Bread, Butter, and Resumé Boost 2.2: Penn Reading Initiative: Remembering Our Educator Roots

The IED program attracts many former teachers. Some of us have taught in U.S. classrooms while others have worked abroad. The relationships we formed with students deepened our commitment to improving schooling for all children and led us to further our own education at Penn.

When I returned to the classroom as a student in the IEDP last fall, I missed my students and couldn’t wait to be a teacher again. That’s why I was grateful to be able to work as one of the graduate student coordinators for the Penn Reading Initiative (PRI), a program based in Penn’s Netter Center for Community Partnerships. 

PRI matches Penn students with second and third grade children who are reading below grade level in West Philadelphia schools. Penn tutors and their assigned student meet for an hour once a week to practice basic reading skills. Tutors follow the basic PRI curriculum workbook, the Reading Road, while supplementing set lessons with games and activities tailored to the interests of their student. 

A student I tutor is incredibly energetic and struggles to sit at a desk and read, so each week I try to find new ways to incorporate literacy principles into physical activities to keep him engaged. I look forward to the weekly opportunity to keep my lesson planning skills fresh on a very small scale.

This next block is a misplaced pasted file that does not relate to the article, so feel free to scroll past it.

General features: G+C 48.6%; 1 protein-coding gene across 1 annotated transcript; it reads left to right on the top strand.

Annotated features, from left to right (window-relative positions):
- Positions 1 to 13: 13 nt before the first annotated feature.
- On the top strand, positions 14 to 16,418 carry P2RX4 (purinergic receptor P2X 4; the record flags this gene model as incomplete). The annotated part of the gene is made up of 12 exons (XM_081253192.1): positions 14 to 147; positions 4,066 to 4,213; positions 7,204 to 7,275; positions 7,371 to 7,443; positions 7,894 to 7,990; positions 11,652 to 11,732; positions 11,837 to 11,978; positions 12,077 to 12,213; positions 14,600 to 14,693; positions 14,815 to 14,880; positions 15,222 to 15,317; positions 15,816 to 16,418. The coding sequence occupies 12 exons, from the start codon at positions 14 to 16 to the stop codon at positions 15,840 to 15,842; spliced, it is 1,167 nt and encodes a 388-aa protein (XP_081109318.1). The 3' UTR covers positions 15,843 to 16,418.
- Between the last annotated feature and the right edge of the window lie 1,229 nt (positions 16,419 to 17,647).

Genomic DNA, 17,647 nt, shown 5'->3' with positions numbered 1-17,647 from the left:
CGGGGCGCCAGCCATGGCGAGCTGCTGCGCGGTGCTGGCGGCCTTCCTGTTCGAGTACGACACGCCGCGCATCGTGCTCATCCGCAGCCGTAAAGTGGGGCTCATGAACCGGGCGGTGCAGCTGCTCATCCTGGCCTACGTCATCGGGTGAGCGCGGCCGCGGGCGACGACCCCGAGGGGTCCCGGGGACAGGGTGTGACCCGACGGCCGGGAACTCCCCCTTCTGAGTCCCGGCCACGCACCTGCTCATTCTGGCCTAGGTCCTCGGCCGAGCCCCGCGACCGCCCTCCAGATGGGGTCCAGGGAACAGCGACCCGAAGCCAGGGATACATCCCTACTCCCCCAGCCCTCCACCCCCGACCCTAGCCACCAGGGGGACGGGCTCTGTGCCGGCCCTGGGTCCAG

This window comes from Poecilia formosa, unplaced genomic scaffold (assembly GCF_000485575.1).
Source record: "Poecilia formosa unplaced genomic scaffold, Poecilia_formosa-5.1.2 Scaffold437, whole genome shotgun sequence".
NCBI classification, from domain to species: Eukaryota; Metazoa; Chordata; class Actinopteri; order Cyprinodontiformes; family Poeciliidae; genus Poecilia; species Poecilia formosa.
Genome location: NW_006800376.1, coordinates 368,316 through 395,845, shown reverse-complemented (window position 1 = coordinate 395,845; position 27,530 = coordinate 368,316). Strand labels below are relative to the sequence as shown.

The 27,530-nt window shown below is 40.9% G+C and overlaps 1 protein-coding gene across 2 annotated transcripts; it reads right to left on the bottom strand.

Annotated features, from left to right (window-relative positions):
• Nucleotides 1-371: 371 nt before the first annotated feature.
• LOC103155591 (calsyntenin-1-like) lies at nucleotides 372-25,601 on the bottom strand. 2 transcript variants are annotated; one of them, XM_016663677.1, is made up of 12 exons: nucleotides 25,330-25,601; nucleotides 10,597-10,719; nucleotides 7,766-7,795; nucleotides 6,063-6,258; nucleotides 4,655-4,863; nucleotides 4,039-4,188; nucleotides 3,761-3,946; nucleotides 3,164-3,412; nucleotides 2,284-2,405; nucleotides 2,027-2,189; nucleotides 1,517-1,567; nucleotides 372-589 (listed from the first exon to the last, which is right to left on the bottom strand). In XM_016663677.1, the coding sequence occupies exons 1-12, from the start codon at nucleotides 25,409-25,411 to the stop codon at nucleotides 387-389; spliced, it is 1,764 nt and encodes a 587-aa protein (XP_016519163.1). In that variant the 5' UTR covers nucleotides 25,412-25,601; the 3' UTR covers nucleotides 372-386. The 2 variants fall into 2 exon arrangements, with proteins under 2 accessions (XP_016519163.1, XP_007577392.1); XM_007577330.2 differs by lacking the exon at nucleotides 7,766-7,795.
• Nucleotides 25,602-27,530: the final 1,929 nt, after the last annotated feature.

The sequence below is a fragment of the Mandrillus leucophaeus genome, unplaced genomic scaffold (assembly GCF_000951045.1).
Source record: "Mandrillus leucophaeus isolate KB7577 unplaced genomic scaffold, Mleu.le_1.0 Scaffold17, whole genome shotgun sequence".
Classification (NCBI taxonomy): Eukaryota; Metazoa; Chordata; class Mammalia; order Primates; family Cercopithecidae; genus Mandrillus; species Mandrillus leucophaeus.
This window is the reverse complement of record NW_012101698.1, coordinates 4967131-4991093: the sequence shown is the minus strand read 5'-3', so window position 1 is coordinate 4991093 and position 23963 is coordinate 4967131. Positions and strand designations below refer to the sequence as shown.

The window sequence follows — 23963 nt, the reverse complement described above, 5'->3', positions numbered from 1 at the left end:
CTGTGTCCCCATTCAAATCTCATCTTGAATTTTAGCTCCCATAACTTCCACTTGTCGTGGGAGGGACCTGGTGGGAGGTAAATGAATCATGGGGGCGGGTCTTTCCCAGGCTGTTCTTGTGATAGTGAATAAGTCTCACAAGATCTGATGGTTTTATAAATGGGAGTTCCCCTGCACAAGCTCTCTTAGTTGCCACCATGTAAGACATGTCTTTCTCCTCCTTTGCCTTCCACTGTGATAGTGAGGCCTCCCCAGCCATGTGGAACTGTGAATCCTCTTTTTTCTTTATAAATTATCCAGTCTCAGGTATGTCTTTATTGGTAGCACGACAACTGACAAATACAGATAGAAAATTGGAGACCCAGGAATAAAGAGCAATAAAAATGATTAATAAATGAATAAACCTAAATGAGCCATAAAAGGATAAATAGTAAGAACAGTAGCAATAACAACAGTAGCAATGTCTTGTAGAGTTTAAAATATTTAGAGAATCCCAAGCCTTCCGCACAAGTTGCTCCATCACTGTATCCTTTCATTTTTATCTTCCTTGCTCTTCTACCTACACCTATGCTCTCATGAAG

Being involved with PRI has also allowed me to remember what education should look like in the lives of actual children. As we study education, it’s easy to get caught up in theories and academic research and philosophical best practices, but working with actual children on a regular basis brings clarity to the abstract. Education should be liberating, facilitating meaningful positive change in the lives of learners. Education should be individualized, meeting each child where they are and address their unique needs and abilities. Education isn’t just about all students; it’s about each student. 

In our classes, we learn that development work is everywhere, not just in remote countries. The knowledge and skills we learn in the IEDP can prepare us to improve education throughout the world, but also in our own local communities.

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